The following excerpt is taken from Bert Ghezzi’s book Sign of the Cross: Recovering the Power of the Ancient Prayer (Word on Fire Publishing).
During the Reformation of the sixteenth century, some Christians repudiated the sign of the cross because they judged it to be superstitious. But Martin Luther himself did not abandon it and recommended the practice in his Small Catechism in an appendix on family prayer. Today, athletes who sign themselves for good luck at sporting events reinforce the opinion that it is a superstition. But basketball players at the foul line were not the first to abuse the gesture by ascribing to it magical powers that could be turned to dubious personal advantage. As early as the sixth century, St. Caesarius (470–542), the bishop of Arles and one of Christianity’s first best-selling authors, rebuked Christians who signed themselves while on their way to steal or commit adultery.
But no trace of superstition or magic marred the sign of the cross in its origins. While no direct evidence exists, it seems clear from circumstances that the holy gesture had its roots as a prayer in apostolic times. Fourth-century Father of the Church St. Basil (329–379) said that the Apostles “taught us to mark with the sign of the cross those who put their hope in the Lord”—that is, those who presented themselves for Baptism.
So early Christians probably learned to make the sign of the cross at their Baptism when the celebrant marked them with it to claim them for Christ. There is some evidence for this in Scripture. For example, St. Paul reminded the Ephesians that they received the sign at Baptism when he said: “You have been stamped with the seal of the Holy Spirit of the Promise” (1 Cor. 1:13). And Paul may have been speaking of his being signed with the cross at Baptism when he told the Galatians that “I carry branded on my body the marks of Jesus” (Gal. 6:17). I will say more about this later, but for now I merely want to show you that the sign of the cross originated among people who were not far removed from Christ himself.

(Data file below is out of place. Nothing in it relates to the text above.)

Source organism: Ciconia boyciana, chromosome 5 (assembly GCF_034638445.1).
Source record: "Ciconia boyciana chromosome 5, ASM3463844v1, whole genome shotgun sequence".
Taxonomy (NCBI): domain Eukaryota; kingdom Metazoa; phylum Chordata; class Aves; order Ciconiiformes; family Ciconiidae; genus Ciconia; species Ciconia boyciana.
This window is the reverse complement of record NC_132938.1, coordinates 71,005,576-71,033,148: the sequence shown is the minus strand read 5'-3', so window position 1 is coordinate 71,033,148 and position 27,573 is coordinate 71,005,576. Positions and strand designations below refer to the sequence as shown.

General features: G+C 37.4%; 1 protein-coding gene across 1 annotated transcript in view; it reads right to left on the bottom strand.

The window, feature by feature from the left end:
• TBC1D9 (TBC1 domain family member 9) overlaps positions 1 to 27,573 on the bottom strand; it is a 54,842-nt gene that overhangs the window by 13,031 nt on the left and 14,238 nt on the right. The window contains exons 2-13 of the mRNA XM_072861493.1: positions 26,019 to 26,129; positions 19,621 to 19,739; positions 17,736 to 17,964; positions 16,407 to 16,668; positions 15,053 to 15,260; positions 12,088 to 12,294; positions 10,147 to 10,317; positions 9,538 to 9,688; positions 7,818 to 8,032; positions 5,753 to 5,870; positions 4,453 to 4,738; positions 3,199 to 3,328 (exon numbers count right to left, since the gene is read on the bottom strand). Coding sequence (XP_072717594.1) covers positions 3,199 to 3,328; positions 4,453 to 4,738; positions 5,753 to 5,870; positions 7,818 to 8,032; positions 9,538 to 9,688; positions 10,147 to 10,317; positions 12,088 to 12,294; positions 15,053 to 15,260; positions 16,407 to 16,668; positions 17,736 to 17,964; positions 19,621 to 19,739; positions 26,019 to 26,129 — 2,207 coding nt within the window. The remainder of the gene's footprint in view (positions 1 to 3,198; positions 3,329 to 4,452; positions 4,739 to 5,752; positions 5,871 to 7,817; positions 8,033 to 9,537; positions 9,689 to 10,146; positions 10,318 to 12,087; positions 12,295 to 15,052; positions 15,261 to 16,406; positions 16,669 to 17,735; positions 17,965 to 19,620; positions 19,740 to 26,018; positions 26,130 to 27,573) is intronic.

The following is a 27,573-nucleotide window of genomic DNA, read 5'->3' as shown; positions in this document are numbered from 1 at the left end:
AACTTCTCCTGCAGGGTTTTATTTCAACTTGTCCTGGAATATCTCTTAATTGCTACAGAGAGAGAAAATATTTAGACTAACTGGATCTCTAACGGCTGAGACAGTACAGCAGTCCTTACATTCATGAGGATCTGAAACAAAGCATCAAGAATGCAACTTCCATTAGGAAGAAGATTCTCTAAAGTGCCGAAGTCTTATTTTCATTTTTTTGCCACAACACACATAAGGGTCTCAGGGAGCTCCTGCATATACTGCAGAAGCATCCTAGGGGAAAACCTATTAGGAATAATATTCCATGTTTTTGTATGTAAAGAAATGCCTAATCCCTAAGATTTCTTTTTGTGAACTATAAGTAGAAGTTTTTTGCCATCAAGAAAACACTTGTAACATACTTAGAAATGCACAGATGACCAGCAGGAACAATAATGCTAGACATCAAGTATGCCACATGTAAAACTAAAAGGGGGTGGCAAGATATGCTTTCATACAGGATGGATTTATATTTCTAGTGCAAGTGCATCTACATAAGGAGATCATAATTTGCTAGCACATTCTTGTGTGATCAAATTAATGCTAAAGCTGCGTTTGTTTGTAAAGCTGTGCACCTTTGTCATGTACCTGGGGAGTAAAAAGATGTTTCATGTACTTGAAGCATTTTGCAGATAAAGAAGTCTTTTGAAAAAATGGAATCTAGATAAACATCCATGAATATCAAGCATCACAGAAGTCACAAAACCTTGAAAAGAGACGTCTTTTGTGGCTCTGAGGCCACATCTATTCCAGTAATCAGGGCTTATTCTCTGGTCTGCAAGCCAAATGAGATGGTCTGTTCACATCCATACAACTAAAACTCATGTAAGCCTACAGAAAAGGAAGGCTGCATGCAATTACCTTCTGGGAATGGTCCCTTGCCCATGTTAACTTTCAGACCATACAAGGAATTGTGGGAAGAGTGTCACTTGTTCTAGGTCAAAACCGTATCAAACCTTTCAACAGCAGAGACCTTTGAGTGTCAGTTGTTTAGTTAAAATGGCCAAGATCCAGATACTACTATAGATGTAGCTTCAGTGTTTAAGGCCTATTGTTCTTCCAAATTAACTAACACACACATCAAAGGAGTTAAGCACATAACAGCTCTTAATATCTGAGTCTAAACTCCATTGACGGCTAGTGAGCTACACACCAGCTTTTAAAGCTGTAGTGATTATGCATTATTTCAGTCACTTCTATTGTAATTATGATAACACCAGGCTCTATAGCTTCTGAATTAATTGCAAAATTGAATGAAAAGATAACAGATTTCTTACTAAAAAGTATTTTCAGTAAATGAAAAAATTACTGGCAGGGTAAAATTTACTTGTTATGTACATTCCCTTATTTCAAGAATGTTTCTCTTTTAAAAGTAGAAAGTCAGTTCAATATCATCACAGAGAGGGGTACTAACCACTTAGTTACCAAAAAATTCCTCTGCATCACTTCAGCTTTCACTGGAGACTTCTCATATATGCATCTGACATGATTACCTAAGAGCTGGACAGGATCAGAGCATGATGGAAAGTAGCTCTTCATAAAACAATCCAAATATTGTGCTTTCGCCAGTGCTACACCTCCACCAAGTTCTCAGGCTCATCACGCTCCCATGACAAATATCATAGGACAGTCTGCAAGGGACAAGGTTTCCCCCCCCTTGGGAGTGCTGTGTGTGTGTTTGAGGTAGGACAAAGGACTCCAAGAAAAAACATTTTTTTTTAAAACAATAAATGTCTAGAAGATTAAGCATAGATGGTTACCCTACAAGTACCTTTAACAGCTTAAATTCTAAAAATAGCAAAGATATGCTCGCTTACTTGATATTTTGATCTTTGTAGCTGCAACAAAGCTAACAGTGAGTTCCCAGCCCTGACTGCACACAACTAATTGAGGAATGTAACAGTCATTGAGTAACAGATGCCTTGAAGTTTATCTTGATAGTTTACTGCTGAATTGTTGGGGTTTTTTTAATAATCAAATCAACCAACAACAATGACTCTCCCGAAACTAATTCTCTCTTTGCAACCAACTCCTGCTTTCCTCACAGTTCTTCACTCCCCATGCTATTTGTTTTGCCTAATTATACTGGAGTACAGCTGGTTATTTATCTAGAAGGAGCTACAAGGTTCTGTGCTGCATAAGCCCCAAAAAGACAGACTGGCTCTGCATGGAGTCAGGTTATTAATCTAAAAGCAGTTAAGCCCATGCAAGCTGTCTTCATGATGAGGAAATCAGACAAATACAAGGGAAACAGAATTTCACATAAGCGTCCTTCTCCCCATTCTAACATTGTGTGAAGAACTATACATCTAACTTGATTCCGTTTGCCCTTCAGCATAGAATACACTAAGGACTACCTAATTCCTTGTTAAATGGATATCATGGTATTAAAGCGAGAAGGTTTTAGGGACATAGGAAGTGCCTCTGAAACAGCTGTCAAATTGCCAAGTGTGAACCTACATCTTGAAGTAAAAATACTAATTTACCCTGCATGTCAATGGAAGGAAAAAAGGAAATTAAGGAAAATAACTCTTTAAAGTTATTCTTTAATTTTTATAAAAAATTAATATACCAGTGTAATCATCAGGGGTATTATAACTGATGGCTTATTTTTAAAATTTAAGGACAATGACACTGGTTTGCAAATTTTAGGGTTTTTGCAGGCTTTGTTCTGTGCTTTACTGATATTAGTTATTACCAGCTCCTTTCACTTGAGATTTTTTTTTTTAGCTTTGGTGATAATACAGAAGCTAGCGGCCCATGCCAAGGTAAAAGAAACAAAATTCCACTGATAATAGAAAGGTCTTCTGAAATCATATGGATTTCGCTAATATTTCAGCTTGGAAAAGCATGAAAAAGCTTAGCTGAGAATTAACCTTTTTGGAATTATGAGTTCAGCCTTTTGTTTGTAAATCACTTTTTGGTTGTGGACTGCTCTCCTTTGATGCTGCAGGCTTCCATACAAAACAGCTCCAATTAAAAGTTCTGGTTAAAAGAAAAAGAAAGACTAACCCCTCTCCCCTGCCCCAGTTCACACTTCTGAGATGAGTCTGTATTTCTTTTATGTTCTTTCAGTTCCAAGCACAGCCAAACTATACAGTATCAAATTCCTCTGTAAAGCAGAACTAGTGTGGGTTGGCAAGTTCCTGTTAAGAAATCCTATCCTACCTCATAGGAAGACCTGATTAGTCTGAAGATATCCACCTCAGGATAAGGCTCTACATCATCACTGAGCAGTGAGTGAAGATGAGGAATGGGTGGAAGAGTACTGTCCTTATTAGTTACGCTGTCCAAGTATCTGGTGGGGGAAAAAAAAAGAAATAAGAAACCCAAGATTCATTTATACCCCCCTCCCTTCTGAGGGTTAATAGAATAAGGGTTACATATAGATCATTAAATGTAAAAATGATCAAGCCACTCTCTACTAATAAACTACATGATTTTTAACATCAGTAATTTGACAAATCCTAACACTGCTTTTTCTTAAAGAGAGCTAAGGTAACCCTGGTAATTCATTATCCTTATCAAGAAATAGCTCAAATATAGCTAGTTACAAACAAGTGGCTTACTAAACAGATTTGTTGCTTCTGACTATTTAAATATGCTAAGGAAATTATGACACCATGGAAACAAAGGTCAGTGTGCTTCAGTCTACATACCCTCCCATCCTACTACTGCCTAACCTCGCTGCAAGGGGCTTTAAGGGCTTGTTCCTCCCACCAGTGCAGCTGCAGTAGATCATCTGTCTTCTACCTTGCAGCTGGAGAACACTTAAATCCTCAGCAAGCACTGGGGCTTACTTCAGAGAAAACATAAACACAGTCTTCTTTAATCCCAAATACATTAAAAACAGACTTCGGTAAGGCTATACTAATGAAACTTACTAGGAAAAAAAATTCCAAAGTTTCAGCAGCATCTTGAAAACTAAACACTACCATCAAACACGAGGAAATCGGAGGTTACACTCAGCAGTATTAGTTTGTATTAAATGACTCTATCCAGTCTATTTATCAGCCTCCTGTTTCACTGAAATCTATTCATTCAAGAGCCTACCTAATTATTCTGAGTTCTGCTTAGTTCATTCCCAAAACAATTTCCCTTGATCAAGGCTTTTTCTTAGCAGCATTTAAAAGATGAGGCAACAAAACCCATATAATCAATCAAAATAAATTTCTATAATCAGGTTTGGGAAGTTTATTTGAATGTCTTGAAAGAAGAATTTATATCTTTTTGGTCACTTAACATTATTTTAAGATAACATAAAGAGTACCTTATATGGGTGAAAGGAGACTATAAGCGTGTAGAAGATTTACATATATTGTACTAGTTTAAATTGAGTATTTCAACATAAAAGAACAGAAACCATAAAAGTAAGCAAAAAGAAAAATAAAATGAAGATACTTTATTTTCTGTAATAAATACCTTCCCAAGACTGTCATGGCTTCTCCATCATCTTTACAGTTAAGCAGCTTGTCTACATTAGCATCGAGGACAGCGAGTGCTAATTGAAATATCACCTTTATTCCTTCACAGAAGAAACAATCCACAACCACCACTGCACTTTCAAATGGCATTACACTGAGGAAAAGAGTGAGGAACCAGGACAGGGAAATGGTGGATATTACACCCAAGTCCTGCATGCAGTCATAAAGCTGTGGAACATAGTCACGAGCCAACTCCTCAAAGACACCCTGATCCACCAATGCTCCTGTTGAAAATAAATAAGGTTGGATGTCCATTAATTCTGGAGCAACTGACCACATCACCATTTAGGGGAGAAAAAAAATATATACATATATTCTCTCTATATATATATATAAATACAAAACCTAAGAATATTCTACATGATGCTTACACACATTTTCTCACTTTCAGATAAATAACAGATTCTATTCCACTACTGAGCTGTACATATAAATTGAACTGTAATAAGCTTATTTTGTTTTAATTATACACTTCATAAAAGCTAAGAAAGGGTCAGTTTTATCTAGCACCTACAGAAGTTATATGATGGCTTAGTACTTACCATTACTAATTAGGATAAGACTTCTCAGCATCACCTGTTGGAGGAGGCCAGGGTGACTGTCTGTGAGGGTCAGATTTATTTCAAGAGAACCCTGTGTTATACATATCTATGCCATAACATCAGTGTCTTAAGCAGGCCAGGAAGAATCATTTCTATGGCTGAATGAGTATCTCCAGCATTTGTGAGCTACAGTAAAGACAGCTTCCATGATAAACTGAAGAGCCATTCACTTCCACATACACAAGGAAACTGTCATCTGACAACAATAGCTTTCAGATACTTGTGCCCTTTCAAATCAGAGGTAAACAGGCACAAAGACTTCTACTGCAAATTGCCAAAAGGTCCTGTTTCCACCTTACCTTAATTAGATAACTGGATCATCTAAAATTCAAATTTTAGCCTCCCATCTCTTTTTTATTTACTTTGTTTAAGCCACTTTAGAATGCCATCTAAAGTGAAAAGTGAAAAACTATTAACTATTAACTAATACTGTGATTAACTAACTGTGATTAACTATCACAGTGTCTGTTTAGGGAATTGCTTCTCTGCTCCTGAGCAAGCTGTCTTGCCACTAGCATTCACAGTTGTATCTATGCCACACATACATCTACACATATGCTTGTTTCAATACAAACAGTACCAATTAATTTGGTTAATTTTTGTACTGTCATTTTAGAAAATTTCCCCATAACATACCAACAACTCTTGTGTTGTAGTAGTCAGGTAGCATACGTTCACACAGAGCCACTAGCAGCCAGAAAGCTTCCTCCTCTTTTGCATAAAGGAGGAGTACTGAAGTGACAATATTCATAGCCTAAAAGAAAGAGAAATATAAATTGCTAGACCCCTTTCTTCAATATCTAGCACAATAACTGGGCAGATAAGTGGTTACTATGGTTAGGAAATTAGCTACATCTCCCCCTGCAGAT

Early Christians used the thumb or index finger to trace a little cross on their foreheads. They associated the practice with references in Ezekiel 9:7 and Revelation 7:3, 9:4, and 14:1, all of which describe believers bearing God’s seal on their foreheads. That mark was a cross—the Greek letter tau—that was written as a T and stood for the name of God. Origen (c. 185–c. 253), a third-century theologian and spiritual writer, commented on the Ezekiel passage by quoting a writer who said:
The shape of the letter tau presented a resemblance to the figure of the cross and this represented a prophecy of the sign that Christians make on their foreheads. For all the faithful make this sign when they undertake any activity, especially prayer or reading Holy Scripture.